INTERVIEW: Winter Isle | NARC. | Reliably Informed | Music and Creative Arts News for Newcastle and the North East

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Line-up changes are pretty straightforward for the most part, yet some force bands into major rethinks; whether recalibrating members’ roles or completely uprooting their sound. This is the type of crossroad Newcastle-based instrumentalists Winter Isle have faced in recent times, having lost half their number with the simultaneous departures of drummer Paul Hawdon and guitarist John Aspinall.

“Paul was based in down in Sheffield, so when we did practise we had to re-learn everything and couldn’t be productive,” explains Graham Bayne. “It got to a point where it was exhausting and expensive, and at the same time John’s business was taking off,” recalls fellow multi-instrumentalist Eugene Davies. “This band has been driven by friendship more than anything else, and we always knew there would come a day when they couldn’t do it any more.”

To readdress the balance, the remaining pair have enlisted their friend Mark Copper – the expressive free percussionist underpinning experimental local duo Ten Sticks, as well as the newest release from Eugene’s solo project Heat Death of the Sun. “I could have picked out a few other drummers who could have just done the job, but with Mark the different varieties of music he’s interested in help him throw up stuff; interesting synths, layers and textures. He brings a lot more than drums,” Eugene reveals. “Poz was a groove drummer, whereas with Mark that groove sometimes isn’t there any more,” expounds Graham. “I’ll often have to change what I play around it, but he’ll also fill what’s missing, which is nice. It might be the case that we bring in a further member, but for now we’re enjoying it.”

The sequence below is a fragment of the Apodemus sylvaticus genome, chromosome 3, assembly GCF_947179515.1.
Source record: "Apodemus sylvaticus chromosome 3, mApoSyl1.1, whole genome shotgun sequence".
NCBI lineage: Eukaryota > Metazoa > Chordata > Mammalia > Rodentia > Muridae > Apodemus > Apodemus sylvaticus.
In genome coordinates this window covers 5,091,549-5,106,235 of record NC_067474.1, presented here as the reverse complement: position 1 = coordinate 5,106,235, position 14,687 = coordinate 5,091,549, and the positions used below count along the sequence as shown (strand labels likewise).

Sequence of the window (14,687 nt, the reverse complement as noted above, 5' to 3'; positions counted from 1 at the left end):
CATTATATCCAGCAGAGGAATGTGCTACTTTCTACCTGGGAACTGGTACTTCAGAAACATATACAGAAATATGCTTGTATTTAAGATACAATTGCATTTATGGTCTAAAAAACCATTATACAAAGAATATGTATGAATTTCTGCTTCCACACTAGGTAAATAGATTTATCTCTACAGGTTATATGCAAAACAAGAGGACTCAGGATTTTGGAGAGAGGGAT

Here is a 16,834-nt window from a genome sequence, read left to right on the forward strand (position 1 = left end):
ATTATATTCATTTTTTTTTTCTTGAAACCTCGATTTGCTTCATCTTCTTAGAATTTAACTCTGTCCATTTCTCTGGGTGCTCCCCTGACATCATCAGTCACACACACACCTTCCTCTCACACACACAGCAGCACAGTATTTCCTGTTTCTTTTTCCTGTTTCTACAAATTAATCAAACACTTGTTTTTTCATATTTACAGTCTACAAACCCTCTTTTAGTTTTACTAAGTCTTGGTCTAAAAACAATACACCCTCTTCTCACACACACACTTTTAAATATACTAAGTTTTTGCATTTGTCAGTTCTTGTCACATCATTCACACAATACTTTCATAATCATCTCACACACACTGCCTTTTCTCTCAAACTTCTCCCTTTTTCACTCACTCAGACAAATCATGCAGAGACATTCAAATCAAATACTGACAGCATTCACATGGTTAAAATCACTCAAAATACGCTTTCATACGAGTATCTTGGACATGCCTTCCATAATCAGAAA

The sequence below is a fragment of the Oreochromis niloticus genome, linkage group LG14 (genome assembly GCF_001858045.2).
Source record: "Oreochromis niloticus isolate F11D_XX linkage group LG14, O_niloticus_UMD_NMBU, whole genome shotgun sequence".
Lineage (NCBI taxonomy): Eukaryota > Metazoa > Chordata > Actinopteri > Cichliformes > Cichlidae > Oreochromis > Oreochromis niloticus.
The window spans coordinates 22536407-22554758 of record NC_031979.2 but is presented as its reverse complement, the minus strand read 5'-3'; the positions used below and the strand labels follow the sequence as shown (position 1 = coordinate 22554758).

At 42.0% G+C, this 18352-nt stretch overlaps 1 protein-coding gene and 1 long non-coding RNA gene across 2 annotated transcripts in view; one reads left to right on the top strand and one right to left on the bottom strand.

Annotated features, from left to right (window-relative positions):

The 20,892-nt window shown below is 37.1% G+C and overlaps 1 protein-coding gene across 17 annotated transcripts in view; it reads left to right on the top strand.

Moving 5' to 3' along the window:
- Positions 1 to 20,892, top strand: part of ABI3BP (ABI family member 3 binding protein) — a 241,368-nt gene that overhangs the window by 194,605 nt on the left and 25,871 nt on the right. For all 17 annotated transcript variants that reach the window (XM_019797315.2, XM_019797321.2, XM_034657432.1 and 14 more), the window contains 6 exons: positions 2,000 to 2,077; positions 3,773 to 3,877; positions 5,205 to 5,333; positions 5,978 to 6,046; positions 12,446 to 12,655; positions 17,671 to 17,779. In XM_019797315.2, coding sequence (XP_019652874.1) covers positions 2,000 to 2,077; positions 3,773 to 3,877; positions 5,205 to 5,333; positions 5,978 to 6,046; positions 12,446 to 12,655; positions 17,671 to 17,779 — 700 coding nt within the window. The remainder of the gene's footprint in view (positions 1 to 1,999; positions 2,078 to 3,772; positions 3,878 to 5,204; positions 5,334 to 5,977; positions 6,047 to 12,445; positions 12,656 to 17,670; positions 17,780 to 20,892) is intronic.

Soaring yet digestible, it’s an engrossing archive of a group whose post-pandemic re-emergence promises to be wrought with surprises.

While settling into this fresh guise, this month sees the band offer a superb document of their previous incarnation with new self-released record Nothing But Whispers And White Horizons. “It’s a snapshot of what we were doing at the time,” says Graham. “We spent a couple of years working on the material, fleshing it all out and these were the songs which came along and sat together the best.”

Having previously adopted a determinedly DIY approach to recording, (“We tried to do it in Graham’s house – I remember sitting in the loft trying to record violin and having an absolute nightmare!” says Eugene), this compact yet epic four-tracker carries a polish which does their sweeping, mythical post-rock justice, having spawned from sessions at Newcastle’s go-to recording hub, Blank Studios.

“We did [first record] Eilean entirely ourselves in the Off Quay Building – I think we spent about £40 renting some mics. It came out okay for what it was, but the quality here is unreal by comparison,” Graham enthuses. “In Chris McManus we had somebody from the outside who was able to say ‘do what you’re doing, but do it like this. I know this is going to sound good.’ We’ve been so insular previously, but since we were paying a decent chunk for the recording time we thought we might as well be more receptive to help. For the title track for instance Mac had us record these massive swells, and that’s probably ended up being my favourite part of the record.”

Soaring yet digestible, it’s an engrossing archive of a group whose post-pandemic re-emergence promises to be wrought with surprises.

Nothing But Whispers and White Horizons is out now

 

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